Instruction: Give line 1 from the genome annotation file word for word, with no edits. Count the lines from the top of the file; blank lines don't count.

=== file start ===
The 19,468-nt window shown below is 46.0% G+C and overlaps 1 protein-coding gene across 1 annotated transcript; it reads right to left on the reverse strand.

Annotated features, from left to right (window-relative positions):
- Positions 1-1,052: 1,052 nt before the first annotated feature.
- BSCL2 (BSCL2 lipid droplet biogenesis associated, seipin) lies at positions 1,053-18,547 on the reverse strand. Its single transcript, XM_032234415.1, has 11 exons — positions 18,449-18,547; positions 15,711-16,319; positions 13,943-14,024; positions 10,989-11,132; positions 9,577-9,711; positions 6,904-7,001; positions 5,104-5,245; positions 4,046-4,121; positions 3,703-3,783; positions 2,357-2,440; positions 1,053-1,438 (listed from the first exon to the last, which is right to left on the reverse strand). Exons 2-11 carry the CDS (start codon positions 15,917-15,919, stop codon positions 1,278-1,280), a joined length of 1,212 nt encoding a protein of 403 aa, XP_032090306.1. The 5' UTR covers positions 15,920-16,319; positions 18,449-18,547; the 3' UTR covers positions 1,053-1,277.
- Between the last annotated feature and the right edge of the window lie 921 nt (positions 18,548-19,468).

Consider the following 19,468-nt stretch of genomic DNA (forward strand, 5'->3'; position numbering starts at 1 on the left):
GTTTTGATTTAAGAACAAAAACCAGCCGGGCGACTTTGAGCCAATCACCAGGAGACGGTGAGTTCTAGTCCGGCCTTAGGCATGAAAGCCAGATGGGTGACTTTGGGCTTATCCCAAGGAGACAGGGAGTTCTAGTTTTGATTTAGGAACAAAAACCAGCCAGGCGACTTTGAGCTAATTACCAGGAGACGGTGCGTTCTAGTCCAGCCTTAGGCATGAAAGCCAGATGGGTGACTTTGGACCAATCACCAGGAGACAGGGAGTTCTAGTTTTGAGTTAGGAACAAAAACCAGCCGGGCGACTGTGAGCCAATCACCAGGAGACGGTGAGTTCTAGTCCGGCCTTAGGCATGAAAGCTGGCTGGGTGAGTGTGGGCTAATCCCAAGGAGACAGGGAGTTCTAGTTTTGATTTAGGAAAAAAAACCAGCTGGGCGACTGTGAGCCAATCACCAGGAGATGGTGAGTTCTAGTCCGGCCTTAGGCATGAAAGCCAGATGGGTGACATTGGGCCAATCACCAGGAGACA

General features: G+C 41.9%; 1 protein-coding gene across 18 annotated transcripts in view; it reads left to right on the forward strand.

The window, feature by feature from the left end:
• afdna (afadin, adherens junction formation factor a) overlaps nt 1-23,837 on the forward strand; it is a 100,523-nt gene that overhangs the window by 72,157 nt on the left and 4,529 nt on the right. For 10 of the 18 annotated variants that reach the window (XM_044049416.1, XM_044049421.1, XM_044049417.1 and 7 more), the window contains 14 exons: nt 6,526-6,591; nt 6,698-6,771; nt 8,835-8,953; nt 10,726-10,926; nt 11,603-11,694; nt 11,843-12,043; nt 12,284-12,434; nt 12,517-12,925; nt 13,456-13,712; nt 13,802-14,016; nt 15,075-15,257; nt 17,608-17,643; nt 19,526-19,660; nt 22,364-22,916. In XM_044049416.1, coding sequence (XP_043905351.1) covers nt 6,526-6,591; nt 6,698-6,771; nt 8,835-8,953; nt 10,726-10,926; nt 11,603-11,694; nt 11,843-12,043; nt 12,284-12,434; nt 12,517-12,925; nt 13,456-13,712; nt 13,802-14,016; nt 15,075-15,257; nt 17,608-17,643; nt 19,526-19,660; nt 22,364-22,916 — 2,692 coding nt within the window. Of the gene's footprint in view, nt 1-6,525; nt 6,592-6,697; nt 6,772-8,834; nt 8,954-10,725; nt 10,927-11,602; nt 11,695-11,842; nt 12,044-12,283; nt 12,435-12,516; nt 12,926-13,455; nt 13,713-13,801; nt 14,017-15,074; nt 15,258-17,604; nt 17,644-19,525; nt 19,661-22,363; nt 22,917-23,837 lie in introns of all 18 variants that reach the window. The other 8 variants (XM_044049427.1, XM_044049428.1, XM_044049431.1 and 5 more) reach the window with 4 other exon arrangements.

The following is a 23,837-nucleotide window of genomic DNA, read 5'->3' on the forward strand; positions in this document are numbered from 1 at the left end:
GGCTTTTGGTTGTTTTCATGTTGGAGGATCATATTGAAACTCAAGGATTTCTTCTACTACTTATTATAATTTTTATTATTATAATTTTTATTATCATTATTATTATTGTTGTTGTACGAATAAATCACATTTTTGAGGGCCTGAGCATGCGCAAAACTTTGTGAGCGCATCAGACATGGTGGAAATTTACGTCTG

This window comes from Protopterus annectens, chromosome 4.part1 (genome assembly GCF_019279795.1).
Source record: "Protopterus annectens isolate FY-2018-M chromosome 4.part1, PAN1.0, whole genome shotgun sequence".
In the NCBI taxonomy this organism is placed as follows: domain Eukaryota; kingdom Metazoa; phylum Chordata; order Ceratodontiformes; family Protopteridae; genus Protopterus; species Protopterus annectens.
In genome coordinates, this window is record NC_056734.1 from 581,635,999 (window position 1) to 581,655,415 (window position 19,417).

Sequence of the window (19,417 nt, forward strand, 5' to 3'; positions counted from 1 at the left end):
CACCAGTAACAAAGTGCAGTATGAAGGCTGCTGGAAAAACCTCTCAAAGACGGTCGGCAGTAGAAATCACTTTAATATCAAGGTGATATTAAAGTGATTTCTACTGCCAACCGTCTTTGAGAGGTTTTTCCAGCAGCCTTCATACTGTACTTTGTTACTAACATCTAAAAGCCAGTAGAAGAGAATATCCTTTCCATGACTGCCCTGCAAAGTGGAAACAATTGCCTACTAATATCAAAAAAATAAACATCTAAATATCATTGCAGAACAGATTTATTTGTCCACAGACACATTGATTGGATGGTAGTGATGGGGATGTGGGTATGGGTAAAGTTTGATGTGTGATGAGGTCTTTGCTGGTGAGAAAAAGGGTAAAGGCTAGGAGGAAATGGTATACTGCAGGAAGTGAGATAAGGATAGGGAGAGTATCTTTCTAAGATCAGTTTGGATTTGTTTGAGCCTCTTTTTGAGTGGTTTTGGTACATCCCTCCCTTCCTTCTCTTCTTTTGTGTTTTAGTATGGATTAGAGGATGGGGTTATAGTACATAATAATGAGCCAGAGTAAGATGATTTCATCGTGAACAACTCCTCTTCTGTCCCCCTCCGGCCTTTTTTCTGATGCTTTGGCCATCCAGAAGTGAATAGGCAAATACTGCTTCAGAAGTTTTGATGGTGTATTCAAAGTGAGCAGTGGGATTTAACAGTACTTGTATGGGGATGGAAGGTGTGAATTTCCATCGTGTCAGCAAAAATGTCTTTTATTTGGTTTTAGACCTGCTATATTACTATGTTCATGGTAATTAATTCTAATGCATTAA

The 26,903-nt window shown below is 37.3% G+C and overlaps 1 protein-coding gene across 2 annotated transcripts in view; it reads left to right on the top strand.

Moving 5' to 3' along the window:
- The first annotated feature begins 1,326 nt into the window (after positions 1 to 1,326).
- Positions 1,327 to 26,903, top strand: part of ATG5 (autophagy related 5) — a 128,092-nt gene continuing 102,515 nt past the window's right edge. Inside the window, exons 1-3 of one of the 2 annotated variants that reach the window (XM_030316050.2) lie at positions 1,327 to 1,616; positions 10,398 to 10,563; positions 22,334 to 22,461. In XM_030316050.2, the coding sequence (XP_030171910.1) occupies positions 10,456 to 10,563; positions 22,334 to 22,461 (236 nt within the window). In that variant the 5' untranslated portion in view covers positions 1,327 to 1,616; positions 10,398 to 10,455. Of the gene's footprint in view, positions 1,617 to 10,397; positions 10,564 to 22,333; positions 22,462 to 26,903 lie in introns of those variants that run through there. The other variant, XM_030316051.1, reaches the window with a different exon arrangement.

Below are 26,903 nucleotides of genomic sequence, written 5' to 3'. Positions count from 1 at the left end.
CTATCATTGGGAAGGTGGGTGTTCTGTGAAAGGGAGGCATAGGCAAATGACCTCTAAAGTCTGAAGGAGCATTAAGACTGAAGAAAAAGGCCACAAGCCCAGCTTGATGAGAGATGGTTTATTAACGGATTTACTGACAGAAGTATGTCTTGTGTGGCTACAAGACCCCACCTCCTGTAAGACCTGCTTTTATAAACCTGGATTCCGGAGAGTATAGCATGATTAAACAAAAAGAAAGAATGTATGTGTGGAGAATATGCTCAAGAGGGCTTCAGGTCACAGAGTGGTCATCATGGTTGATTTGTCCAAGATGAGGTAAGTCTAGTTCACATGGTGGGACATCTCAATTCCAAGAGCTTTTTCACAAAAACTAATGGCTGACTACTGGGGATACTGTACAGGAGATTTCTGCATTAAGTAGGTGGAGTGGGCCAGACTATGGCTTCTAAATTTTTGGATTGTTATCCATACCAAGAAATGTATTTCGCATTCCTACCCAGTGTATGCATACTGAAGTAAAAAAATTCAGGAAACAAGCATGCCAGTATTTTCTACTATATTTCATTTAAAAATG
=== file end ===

The 19,468-nt window shown below is 46.0% G+C and overlaps 1 protein-coding gene across 1 annotated transcript; it reads right to left on the reverse strand.